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Lapp president aims to charge up growth globally

There is a reason Rob Johnson begins his mornings at his office in LeRoy, Genesee County, by speaking on the phone with colleagues in Europe and ends the day Skyping with co-workers in China.
 
To keep the business successful and maintain a locally based operation, his firm has to do business globally, he explains. Johnson, 49, is president of Lapp Insulators LLC.
 
Lapp manufactures high-voltage electric insulators for energy infrastructure. Its customers include utility companies such as Rochester Gas and Electric Corp. and original equipment manufacturers such as General Electric Co.
 
The firm has 1,200 employees worldwide, including roughly 130 workers locally.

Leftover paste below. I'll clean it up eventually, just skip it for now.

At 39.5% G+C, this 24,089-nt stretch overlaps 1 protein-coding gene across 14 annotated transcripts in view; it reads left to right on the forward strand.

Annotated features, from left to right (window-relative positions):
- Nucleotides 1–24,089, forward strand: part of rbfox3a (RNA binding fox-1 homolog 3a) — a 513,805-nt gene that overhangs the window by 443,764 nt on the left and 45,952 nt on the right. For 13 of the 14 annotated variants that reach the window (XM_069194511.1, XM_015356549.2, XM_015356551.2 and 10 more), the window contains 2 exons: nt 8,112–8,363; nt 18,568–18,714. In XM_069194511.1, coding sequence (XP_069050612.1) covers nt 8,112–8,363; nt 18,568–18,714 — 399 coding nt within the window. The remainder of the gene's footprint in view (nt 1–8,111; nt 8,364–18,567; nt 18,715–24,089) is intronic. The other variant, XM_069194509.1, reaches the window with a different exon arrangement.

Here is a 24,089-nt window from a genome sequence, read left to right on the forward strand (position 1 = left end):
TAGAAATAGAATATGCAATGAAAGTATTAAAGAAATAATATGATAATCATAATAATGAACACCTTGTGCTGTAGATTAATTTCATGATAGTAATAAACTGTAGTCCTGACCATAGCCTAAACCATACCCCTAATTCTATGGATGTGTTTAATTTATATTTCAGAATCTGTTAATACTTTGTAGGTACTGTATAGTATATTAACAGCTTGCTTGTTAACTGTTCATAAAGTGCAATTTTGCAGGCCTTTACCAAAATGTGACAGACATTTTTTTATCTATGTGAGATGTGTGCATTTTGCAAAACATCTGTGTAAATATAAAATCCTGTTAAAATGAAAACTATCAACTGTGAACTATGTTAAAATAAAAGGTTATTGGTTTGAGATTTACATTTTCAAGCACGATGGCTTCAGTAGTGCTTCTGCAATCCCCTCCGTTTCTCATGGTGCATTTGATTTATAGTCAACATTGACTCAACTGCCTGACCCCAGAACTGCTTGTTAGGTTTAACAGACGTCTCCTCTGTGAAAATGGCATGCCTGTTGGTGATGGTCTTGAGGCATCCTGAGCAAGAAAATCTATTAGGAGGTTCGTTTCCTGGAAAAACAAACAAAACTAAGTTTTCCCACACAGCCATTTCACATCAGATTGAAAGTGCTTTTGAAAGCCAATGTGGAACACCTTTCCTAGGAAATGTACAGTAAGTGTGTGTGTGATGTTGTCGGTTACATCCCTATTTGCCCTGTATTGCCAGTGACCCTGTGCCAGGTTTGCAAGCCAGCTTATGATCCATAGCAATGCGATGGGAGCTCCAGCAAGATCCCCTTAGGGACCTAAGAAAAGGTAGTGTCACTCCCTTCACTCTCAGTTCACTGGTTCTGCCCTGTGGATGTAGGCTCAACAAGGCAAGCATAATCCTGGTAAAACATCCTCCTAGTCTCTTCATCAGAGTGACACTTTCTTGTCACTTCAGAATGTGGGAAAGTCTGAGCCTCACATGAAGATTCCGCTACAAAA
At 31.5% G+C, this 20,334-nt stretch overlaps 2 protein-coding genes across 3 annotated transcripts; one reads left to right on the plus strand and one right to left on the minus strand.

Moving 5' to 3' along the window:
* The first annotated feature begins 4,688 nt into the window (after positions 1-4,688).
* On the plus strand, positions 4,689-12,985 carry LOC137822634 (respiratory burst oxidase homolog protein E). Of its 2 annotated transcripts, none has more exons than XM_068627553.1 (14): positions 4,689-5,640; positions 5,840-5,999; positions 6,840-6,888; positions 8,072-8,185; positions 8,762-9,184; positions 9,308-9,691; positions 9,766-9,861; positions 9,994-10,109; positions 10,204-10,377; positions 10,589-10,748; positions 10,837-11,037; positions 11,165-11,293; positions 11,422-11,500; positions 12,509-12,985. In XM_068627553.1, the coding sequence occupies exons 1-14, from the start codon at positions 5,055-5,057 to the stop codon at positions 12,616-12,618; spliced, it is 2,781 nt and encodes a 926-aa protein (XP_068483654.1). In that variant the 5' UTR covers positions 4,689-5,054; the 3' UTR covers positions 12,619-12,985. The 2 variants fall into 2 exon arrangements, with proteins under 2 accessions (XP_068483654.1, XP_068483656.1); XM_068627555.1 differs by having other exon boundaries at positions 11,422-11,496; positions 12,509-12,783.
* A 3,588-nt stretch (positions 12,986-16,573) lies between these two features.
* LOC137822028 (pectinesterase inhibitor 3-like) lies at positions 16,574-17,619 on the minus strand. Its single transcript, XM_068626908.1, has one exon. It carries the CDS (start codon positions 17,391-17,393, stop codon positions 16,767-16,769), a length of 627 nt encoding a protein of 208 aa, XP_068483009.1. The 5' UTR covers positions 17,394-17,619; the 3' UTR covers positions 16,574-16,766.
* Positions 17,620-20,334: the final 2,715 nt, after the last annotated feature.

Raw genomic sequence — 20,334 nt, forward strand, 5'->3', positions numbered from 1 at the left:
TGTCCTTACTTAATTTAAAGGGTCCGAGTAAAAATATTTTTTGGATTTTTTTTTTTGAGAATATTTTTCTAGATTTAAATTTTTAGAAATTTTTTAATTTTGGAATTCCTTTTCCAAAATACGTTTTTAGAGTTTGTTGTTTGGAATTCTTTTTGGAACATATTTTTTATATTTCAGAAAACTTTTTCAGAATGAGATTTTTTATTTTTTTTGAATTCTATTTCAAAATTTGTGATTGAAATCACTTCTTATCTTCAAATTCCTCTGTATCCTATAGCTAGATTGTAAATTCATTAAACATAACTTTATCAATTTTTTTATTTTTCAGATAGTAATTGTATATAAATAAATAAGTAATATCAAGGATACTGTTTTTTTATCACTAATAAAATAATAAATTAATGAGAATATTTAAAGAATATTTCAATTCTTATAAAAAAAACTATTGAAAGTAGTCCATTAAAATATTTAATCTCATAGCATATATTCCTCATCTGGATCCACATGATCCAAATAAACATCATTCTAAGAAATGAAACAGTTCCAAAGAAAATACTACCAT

Lapp logged annual sales of roughly $175 million in 2011, up from $160 million in 2010. The local operation is responsible for 25 percent of sales.
 
The company has encountered stumbling blocks over the past decade, as competing against cheaper labor overseas affected the business. Lapp has tweaked its business model, survived a local layoff a few years back and is expanding its geographic reach through acquisitions. It also has new company ownership.
 
Johnson, who owns a stake in the business and has been with the company since the mid-1990s, says it is heading in the right direction.
 
"We are building a sustainable, long-term model here, one that is focused on growth," he says.
 
A native of Jamestown in Chautauqua County, Johnson attended Alfred University and received a bachelor of science degree in ceramic engineering in 1981. It was a field he chose because of his abilities in math and science.

Career path